(Posted 8:42 PM PST, February 6, 2006)
My friend Angela finally got around to seeing BROKEBACK MOUNTAIN. "I
cried like a baby," she said. I could hear a sob in her voice.
She'd gone on a night that her husband was out of town (not because he refused to see it with her. Heck, Tom practically invented
the term "metrosexual"–I mean, come on already, he was getting a
manicure before it was deemed good guy grooming…And besides, we live
in the San Francisco Bay Area, which means we're cutting edge, right?)
but because she was bored.
What better way to perk up a dull night than emotionally bedding down with Heath and Jake, right?
I validated her feelings (a must-do on the West Coast). "Yeah, I know
what you mean! I cried, too. That last scene, when Ennis sniffed Jack's
"Right! All that unrequited love," Angela sniffled. "It's so–so macho."
And perhaps that's the magic–the mystique--of Brokeback Mountain. It's not a guy's movie, per se. Or,
in my husband Martin's words: "When I was a kid and my mom was out of
town, my dad would slip out and see a cowboy movie. Today, when the
guys go on a road trip, the women go see them. Different era, I
Nope, just a different kind of cowboy.
Or the same: even straight cowboys have been known to be tongue-tied over love and lust.
that matter, a guy doesn't have to be a cowboy keep his feelings
inside. And I've known a few women who never developed the ability to
say what's on their minds, too.
Which is why I think the movie has touched a cord with so many. It isn't about gay sex. It's about love. More to the point, letting love pass us by, because we're afraid of what others may think of our choices.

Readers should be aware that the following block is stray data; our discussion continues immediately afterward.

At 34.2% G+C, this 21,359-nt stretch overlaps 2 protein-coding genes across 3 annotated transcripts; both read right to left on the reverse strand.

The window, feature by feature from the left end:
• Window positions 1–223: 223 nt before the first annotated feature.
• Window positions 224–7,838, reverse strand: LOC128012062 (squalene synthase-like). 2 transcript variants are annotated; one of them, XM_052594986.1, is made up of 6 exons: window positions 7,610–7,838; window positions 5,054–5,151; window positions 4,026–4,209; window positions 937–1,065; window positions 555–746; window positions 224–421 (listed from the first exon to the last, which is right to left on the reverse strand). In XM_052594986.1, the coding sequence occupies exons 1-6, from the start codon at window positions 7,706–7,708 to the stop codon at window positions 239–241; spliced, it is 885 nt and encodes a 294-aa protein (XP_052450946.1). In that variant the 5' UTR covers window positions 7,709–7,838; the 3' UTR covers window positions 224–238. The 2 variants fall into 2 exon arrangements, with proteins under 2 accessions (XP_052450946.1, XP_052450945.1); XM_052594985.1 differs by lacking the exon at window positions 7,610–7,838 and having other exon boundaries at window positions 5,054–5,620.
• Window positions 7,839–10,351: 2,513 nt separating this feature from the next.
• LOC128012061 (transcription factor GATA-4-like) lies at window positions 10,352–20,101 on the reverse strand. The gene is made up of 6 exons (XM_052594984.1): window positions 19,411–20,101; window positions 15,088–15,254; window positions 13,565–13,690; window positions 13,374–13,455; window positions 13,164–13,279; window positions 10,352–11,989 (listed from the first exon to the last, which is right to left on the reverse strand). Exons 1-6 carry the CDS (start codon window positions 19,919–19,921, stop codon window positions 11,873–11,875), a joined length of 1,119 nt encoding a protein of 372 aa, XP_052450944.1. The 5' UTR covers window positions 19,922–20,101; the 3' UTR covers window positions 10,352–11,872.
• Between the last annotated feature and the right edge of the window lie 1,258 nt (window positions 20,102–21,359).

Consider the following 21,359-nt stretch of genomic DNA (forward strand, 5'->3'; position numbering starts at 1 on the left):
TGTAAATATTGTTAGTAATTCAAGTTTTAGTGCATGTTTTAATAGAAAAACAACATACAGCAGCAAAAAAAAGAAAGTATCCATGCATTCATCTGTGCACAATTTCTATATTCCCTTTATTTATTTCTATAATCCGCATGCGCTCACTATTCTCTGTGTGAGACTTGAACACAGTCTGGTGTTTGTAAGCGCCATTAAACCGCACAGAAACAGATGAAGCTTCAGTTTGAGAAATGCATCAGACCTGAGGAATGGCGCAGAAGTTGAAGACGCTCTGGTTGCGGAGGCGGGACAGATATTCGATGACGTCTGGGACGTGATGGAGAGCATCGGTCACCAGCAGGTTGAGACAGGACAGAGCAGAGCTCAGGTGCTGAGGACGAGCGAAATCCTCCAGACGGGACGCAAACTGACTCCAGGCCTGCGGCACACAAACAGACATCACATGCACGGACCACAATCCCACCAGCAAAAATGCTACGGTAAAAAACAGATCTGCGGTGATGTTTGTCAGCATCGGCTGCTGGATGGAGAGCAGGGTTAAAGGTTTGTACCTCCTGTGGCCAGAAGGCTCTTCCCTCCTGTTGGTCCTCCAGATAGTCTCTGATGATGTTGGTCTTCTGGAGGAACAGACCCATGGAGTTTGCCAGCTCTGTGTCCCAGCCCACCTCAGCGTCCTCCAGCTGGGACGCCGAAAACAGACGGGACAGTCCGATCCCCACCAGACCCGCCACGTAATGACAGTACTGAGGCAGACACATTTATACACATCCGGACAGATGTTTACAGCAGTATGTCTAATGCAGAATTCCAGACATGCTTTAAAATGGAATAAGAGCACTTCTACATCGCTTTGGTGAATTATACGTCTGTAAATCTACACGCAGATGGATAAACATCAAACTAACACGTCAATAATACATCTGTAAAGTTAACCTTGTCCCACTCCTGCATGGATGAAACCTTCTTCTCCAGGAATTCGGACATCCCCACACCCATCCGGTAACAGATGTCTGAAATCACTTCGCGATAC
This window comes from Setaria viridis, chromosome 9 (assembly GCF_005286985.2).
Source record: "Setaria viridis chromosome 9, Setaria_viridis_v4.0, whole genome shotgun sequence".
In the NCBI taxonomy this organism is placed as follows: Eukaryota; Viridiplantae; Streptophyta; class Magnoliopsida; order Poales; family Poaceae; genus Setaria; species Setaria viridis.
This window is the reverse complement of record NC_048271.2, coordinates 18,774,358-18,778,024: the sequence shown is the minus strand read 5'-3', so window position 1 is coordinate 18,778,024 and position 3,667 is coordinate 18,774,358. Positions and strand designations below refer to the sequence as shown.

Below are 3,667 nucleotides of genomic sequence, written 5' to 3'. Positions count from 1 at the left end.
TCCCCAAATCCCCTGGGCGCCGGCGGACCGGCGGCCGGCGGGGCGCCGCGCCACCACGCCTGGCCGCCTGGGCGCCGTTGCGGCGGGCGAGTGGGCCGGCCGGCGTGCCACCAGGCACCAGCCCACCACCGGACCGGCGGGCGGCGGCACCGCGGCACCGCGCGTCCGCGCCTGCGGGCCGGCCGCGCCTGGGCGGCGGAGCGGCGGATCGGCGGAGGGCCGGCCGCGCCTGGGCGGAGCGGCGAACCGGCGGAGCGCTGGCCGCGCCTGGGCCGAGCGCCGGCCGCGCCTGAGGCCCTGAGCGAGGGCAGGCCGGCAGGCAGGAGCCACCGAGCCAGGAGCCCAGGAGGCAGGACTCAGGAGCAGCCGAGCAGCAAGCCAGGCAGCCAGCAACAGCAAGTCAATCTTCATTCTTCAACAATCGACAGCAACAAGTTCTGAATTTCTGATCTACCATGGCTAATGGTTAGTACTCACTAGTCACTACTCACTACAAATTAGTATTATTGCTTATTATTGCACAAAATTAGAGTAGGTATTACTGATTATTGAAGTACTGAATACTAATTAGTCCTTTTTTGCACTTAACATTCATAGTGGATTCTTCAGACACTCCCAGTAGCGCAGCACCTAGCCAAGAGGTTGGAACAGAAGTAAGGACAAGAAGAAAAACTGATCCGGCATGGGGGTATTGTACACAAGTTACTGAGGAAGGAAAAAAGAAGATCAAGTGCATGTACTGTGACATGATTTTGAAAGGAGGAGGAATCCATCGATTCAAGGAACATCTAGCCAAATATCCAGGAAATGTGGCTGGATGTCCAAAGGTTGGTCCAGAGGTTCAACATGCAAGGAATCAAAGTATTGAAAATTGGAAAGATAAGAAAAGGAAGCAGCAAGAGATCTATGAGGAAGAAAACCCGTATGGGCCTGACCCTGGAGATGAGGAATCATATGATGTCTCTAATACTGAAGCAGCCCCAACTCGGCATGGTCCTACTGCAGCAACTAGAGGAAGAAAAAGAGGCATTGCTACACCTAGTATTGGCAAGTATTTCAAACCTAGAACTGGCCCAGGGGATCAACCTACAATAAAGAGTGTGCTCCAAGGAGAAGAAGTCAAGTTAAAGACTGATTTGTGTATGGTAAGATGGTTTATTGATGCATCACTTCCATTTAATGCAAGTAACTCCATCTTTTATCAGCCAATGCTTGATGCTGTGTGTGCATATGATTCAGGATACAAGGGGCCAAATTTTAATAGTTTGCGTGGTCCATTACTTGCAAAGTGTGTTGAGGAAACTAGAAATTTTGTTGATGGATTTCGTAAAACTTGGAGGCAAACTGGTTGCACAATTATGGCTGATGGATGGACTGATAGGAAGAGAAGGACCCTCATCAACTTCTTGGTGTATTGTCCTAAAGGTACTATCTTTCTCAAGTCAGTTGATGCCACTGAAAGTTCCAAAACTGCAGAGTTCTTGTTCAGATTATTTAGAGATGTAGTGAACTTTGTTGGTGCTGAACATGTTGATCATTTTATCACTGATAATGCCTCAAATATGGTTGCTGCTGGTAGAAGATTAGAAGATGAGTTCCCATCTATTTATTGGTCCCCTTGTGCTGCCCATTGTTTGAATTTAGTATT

And that is something we can all relate to.
Like the Annie Proulx New Yorker short story on which it is based,
the movie's action begins in the early sixties, and ends somewhere in
the late seventies–a time of great social upheaval for both straight
and gay men, not to mention women: Betty Friedan's early 1960s classic,
THE FEMININE MYSTIQUE, succinctly chronicles the middle class housewife's frustrations with her professional and personal limitations as well.
Ironically they were all members of the same club, even if they didn't know it then.
The upheaval did us good. While many women hung up their aprons, lots of men have learned to wear them with pride.
Martin epitomizes the New Millennium Male: strong yet sensitive, a guy's guy, but a gal's pal, too.
in the kitchen. Today, for example, the French toast was on the
griddle before I'd gotten out of bed. By late afternoon, he'd taken
care of the grocery shopping; and every night he makes dinner. (My
culinary skills leave a lot to be desired.)
And he's not afraid to wear pink.
Well, okay, he'll do salmon….which he calls it "light orange."
That's fine with me. He can call it "49'er mauve" for all I care–just so long as he puts cinnamon on the French toast.
Climb every mountain,